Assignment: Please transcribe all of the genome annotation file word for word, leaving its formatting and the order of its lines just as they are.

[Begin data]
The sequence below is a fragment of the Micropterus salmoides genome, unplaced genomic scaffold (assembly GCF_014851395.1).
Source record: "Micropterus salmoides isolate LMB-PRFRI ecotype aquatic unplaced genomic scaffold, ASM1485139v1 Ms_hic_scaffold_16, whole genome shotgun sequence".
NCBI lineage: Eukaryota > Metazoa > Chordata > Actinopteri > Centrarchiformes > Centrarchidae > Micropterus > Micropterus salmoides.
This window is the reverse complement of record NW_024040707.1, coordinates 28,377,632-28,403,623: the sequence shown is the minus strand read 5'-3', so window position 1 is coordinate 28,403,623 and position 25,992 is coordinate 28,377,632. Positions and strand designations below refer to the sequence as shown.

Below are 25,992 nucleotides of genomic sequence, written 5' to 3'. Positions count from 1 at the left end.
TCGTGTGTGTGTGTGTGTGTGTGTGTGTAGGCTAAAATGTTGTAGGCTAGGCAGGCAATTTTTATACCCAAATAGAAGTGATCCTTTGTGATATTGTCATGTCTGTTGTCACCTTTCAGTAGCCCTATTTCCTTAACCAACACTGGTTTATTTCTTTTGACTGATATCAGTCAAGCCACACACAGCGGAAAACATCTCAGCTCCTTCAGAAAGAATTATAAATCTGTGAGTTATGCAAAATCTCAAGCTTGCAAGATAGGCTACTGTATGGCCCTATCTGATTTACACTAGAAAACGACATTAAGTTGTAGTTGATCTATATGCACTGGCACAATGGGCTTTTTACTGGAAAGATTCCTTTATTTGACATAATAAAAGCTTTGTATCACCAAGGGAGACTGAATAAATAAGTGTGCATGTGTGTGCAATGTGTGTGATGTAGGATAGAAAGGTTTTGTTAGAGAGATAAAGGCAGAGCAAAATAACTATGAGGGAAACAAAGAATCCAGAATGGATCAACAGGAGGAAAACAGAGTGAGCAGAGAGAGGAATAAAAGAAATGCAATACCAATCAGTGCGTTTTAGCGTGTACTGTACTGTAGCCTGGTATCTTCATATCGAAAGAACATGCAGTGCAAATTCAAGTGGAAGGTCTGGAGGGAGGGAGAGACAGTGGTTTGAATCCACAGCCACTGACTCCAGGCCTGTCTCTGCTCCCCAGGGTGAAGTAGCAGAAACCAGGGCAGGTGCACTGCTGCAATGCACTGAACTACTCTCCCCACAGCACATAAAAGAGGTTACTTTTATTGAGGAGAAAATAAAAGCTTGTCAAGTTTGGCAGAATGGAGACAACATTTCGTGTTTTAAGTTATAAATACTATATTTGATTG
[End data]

The sequence below is a fragment of the Micropterus salmoides genome, unplaced genomic scaffold (assembly GCF_014851395.1).
Source record: "Micropterus salmoides isolate LMB-PRFRI ecotype aquatic unplaced genomic scaffold, ASM1485139v1 Ms_hic_scaffold_16, whole genome shotgun sequence".
NCBI lineage: Eukaryota > Metazoa > Chordata > Actinopteri > Centrarchiformes > Centrarchidae > Micropterus > Micropterus salmoides.
This window is the reverse complement of record NW_024040707.1, coordinates 28,377,632-28,403,623: the sequence shown is the minus strand read 5'-3', so window position 1 is coordinate 28,403,623 and position 25,992 is coordinate 28,377,632. Positions and strand designations below refer to the sequence as shown.

Below are 25,992 nucleotides of genomic sequence, written 5' to 3'. Positions count from 1 at the left end.
TCGTGTGTGTGTGTGTGTGTGTGTGTGTAGGCTAAAATGTTGTAGGCTAGGCAGGCAATTTTTATACCCAAATAGAAGTGATCCTTTGTGATATTGTCATGTCTGTTGTCACCTTTCAGTAGCCCTATTTCCTTAACCAACACTGGTTTATTTCTTTTGACTGATATCAGTCAAGCCACACACAGCGGAAAACATCTCAGCTCCTTCAGAAAGAATTATAAATCTGTGAGTTATGCAAAATCTCAAGCTTGCAAGATAGGCTACTGTATGGCCCTATCTGATTTACACTAGAAAACGACATTAAGTTGTAGTTGATCTATATGCACTGGCACAATGGGCTTTTTACTGGAAAGATTCCTTTATTTGACATAATAAAAGCTTTGTATCACCAAGGGAGACTGAATAAATAAGTGTGCATGTGTGTGCAATGTGTGTGATGTAGGATAGAAAGGTTTTGTTAGAGAGATAAAGGCAGAGCAAAATAACTATGAGGGAAACAAAGAATCCAGAATGGATCAACAGGAGGAAAACAGAGTGAGCAGAGAGAGGAATAAAAGAAATGCAATACCAATCAGTGCGTTTTAGCGTGTACTGTACTGTAGCCTGGTATCTTCATATCGAAAGAACATGCAGTGCAAATTCAAGTGGAAGGTCTGGAGGGAGGGAGAGACAGTGGTTTGAATCCACAGCCACTGACTCCAGGCCTGTCTCTGCTCCCCAGGGTGAAGTAGCAGAAACCAGGGCAGGTGCACTGCTGCAATGCACTGAACTACTCTCCCCACAGCACATAAAAGAGGTTACTTTTATTGAGGAGAAAATAAAAGCTTGTCAAGTTTGGCAGAATGGAGACAACATTTCGTGTTTTAAGTTATAAATACTATATTTGATTG